In this week’s news round-up, AdventHealth Ocala reports groundbreaking results from new COVID drug, an Adventist is named most outstanding teacher in Ghana, award-winning Netflix documentary features Adventist octogenarian, and LLUC’s car show creates chaotic traffic jam.
AdventHealth Ocala Officials Report Groundbreaking Results from New COVID-19 Drug Therapy. A new COVID-19 treatment developed in Ocala, Florida, is seeing measurable results with a near-perfect success rate. AdventHealth Ocala officials reported groundbreaking results from a new drug therapy they developed called ICAM. “The ICAM protocol has the potential to trigger the reopening of the country,” said Dr. Carlette Norwood-Williams, Director of Pharmacy at AdventHealth Ocala. “We will know the next step after our out-patient study.” She said ICAM works by reinforcing the immune system and protecting the lungs from inflammation.
“We had no need for mechanical ventilation, and the patients all survived the discharge regardless of age and regardless of past medical history,” Norwood-Williams said.
Since April, the center has documented a 96.4 percent survival rate for COVID-19 patients admitted at AdventHealth Ocala. “It’s a drug class combination,” she said. “It works to defend the body from the most severe cases of the coronavirus.” ICAM is an acronym for the types of medications used: Immunosupport such as Vitamin C and Zinc; Corticosteroids to control inflammation; Anticoagulants to prevent blood clots; and Macrolides to help fight infection.
“What we found out was that ICAM works as a strategy for super defense for the body,” she said. “It doesn’t kill coronavirus, but it doesn’t need to. Viruses are self-limiting anyway. They have a very short life cycle. What kills people are the consequences of coronavirus in multiple ways.” The center will begin a clinical trial for the drug therapy to publish its findings and share the treatment with physicians around the world. From Fox 2 Detroit, “COVID-19 treatment underway in Florida has near-perfect success rate.”
Ghana Adventist Teacher Crowned Most Outstanding Teacher in Ghana. Eric Asomani, a 39-year-old teacher at Naylor Seventh-day Adventist School in Tema Community 6, was crowned the Most Outstanding Teacher in Ghana at the National Teachers’ Day Celebration in Cape Coast. The enterprising teacher with over 12 years of experience in teaching Information and Communication Technology (ICT) and Integrated Science will receive a three-bedroom house worth GHC180,000.00 and other assorted items during the third edition of the “Ghana Teacher Prize” 2020.
A teacher at Aboabo No. 4 Presbyterian Primary school, Gloria Anima Junior who was the first runner-up took home a 4 X 4 double cabin pick-up truck, while Sandrah Osei of Akwatia Technical Institute was given a saloon car as the second runner-up. In all, 17 others including teaching and non-teaching staff who excelled in their various fields of endeavor were awarded fridges, laptops, flat screens, and other assorted prizes. From MyJoyOnline, “ICT Tutor wins ‘Most Outstanding Teacher in Ghana.’”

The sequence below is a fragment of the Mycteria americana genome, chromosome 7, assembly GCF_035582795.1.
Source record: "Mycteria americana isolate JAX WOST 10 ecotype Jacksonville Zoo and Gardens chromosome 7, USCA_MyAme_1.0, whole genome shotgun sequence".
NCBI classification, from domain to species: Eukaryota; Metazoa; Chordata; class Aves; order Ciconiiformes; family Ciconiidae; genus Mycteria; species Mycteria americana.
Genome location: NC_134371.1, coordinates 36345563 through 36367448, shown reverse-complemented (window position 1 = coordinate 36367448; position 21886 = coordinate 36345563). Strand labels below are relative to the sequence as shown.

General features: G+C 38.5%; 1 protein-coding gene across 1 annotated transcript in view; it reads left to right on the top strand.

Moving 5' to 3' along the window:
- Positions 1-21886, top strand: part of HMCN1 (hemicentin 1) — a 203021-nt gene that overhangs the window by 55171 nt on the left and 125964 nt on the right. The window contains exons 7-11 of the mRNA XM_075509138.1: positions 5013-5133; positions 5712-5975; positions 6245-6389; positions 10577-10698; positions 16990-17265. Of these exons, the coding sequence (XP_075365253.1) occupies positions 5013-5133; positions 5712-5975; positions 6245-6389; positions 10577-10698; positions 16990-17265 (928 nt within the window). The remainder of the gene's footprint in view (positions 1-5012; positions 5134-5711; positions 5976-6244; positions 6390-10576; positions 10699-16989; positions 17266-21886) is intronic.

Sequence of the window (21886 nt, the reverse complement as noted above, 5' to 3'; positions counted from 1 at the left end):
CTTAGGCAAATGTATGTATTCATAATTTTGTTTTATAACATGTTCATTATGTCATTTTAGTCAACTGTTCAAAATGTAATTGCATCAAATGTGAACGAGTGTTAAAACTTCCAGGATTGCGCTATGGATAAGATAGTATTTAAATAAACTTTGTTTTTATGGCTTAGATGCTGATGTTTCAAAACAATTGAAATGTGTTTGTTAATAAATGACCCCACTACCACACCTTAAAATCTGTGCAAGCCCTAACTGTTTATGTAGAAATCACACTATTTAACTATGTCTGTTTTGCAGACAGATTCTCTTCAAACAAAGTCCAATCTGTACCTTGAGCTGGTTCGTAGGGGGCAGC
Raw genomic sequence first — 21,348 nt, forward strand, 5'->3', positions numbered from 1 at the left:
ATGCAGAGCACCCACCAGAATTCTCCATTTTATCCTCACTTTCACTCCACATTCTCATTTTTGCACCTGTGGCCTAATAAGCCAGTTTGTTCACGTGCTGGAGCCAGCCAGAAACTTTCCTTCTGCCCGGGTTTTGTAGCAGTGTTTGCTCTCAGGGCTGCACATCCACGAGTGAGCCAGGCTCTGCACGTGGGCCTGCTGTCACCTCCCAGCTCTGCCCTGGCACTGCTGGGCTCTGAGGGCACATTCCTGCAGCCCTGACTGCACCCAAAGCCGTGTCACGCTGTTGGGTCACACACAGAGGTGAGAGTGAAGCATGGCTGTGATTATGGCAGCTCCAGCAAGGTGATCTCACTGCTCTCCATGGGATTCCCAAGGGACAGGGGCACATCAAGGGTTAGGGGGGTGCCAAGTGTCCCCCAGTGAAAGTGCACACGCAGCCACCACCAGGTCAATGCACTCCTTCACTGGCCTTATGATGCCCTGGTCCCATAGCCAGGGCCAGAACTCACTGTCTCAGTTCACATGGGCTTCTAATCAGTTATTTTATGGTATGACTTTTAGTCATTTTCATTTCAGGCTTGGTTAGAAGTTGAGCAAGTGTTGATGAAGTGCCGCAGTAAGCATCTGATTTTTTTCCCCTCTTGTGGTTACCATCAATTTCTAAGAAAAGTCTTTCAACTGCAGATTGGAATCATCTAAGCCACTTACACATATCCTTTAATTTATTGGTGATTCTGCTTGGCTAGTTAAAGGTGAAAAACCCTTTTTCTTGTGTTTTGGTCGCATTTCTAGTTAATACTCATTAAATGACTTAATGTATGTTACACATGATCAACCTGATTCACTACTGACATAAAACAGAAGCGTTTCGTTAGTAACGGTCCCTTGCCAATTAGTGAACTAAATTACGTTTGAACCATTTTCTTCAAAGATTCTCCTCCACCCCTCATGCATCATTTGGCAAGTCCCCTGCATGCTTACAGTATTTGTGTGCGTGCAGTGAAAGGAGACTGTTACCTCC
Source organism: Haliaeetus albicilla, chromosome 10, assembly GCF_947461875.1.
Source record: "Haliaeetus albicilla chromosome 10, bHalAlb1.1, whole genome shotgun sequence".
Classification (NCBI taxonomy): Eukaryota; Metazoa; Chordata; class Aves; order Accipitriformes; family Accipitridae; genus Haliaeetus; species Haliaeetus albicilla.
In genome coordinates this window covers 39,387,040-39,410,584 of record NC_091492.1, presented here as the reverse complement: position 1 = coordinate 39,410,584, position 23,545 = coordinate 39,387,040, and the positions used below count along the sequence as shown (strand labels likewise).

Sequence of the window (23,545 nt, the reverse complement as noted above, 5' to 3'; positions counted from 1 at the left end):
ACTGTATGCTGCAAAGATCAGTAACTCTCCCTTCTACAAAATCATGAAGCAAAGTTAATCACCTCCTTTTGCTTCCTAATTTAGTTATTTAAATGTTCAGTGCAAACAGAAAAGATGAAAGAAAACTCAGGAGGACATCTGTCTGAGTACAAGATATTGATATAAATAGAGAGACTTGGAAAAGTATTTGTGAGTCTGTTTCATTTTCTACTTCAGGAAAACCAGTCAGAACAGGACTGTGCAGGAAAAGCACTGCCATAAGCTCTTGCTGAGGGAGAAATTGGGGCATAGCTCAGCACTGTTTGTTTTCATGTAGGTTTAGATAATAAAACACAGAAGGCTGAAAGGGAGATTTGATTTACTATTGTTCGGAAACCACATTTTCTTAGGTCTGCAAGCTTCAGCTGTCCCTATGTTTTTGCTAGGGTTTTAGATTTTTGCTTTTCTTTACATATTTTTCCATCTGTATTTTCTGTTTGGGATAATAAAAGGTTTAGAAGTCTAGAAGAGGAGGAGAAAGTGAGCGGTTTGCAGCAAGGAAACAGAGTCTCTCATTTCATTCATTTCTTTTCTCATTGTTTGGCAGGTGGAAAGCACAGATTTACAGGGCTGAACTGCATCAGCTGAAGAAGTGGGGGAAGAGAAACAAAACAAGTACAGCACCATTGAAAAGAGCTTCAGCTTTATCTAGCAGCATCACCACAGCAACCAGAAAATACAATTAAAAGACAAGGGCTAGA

Seventh-day Adventist Dick Johnson Featured in Daughter’s Award-winning Documentary. “No one lives to die another day like Dick Johnson, the octogenarian subject of his daughter Kirsten’s tender, tricky documentary on Netflix. Whether he’s being crushed by a rogue air conditioner or waylaid by lethal chocolate cake, Dick — a long practicing Seattle psychiatrist and faithful Seventh-day Adventist facing a diagnosis of dementia — gets knocked down, but always, Chumbawamba-style, seems to get back up again. That’s the magic of moviemaking (a soft pad, a stand-in, a few low-key special effects) but also of Kirsten Johnson’s wishful thinking: Faced with the inevitable loss of an aging parent, she chooses instead to take his demise, at least on celluloid, into her own hands. And so she sends him through a sort of Final Destination gauntlet, discarding various fatal scenarios as she goes. From Entertainment Weekly, “Netflix's Dick Johnson Is Dead turns documentary (and dads) into a radical art form: Review” and from Patheos, “‘Dick Johnson Is Dead’: Grieving and Finding Moments of Joy in Dementia.”
Loma Linda University Church’s Youth Ministry’s Small Drive-thru Event Creates Chaotic Traffic Jam. Loma Linda University Church’s youth ministry planned a small drive-thru event near the university’s hospital. When organizers originally applied to host the car show three weeks ago, they had a much smaller event in mind. The applicants included Loma Linda University Church of Seventh-day Adventists which described the event at the time as involving a caravan “somewhere in the range of 10 to no more than 20 cars,” Konrad Bolowich, an assistant city manager for Loma Linda, said. Instead, 3,000 people showed up. The Sheriff’s deputies had to disperse the crowds.
About 9 p.m. Saturday, a flood of calls came into the county Sheriff’s Department. Residents were reporting a traffic jam near the hospital’s parking garage. Callers said numerous cars were backed up inside the structure. Videos of the event show large groups of attendees — many wearing masks, others not — huddling around sports cars and luxury vehicles as they slowly drive through the garage. The structure is located less than a block from the hospital entrance. From Redlands Daily Facts, “Deputies close crowded event.”
Please note: Spectrum news round-ups are an aggregation of regional, national, and international publications around the world that have reported on stories about Adventists. As such, the accuracy of the information is the responsibility of the original publishers, which are noted and hyperlinked at the end of each excerpt.
Pam Dietrich taught English at Loma Linda Academy for 26 years and served there eight more years as the 7-12 librarian. She lives in Yucaipa, California.
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